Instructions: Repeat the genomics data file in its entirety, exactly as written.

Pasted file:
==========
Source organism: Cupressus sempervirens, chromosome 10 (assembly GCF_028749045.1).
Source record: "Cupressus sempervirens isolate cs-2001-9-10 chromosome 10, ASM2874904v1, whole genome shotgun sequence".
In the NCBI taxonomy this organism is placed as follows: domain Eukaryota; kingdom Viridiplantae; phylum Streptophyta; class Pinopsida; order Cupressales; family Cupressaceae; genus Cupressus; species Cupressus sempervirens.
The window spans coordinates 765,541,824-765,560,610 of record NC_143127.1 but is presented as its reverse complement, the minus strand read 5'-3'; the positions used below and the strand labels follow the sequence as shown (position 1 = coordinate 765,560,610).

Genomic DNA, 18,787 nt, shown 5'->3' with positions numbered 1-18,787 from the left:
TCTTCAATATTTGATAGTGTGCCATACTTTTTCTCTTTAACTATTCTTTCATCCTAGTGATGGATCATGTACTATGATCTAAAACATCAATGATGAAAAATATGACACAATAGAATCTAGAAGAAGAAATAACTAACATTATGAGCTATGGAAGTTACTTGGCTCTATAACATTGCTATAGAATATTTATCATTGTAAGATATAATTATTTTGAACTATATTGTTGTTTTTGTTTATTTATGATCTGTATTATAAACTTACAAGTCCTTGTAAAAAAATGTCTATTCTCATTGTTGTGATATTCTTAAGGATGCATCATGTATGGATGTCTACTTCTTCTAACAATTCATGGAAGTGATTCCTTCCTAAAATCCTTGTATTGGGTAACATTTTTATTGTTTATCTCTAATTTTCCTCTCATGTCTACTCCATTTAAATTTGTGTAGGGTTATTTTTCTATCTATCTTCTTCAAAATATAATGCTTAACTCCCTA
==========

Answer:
Source organism: Cupressus sempervirens, chromosome 10 (assembly GCF_028749045.1).
Source record: "Cupressus sempervirens isolate cs-2001-9-10 chromosome 10, ASM2874904v1, whole genome shotgun sequence".
In the NCBI taxonomy this organism is placed as follows: domain Eukaryota; kingdom Viridiplantae; phylum Streptophyta; class Pinopsida; order Cupressales; family Cupressaceae; genus Cupressus; species Cupressus sempervirens.
The window spans coordinates 765,541,824-765,560,610 of record NC_143127.1 but is presented as its reverse complement, the minus strand read 5'-3'; the positions used below and the strand labels follow the sequence as shown (position 1 = coordinate 765,560,610).

Genomic DNA, 18,787 nt, shown 5'->3' with positions numbered 1-18,787 from the left:
TCTTCAATATTTGATAGTGTGCCATACTTTTTCTCTTTAACTATTCTTTCATCCTAGTGATGGATCATGTACTATGATCTAAAACATCAATGATGAAAAATATGACACAATAGAATCTAGAAGAAGAAATAACTAACATTATGAGCTATGGAAGTTACTTGGCTCTATAACATTGCTATAGAATATTTATCATTGTAAGATATAATTATTTTGAACTATATTGTTGTTTTTGTTTATTTATGATCTGTATTATAAACTTACAAGTCCTTGTAAAAAAATGTCTATTCTCATTGTTGTGATATTCTTAAGGATGCATCATGTATGGATGTCTACTTCTTCTAACAATTCATGGAAGTGATTCCTTCCTAAAATCCTTGTATTGGGTAACATTTTTATTGTTTATCTCTAATTTTCCTCTCATGTCTACTCCATTTAAATTTGTGTAGGGTTATTTTTCTATCTATCTTCTTCAAAATATAATGCTTAACTCCCTA